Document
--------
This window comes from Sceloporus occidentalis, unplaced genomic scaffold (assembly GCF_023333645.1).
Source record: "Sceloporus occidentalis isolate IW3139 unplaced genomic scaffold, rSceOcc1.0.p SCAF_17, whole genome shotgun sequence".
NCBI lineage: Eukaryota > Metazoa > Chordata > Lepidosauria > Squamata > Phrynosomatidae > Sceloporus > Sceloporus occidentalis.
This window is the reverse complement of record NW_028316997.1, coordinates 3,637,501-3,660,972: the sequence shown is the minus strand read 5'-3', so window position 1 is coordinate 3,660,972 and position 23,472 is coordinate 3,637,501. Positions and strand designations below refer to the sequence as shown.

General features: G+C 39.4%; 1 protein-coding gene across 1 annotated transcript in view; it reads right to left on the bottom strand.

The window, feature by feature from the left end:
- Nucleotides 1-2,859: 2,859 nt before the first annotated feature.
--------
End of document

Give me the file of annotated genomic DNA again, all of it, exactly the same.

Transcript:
This window comes from Sceloporus occidentalis, unplaced genomic scaffold (assembly GCF_023333645.1).
Source record: "Sceloporus occidentalis isolate IW3139 unplaced genomic scaffold, rSceOcc1.0.p SCAF_17, whole genome shotgun sequence".
NCBI lineage: Eukaryota > Metazoa > Chordata > Lepidosauria > Squamata > Phrynosomatidae > Sceloporus > Sceloporus occidentalis.
This window is the reverse complement of record NW_028316997.1, coordinates 3,637,501-3,660,972: the sequence shown is the minus strand read 5'-3', so window position 1 is coordinate 3,660,972 and position 23,472 is coordinate 3,637,501. Positions and strand designations below refer to the sequence as shown.

General features: G+C 39.4%; 1 protein-coding gene across 1 annotated transcript in view; it reads right to left on the bottom strand.

The window, feature by feature from the left end:
- Nucleotides 1-2,859: 2,859 nt before the first annotated feature.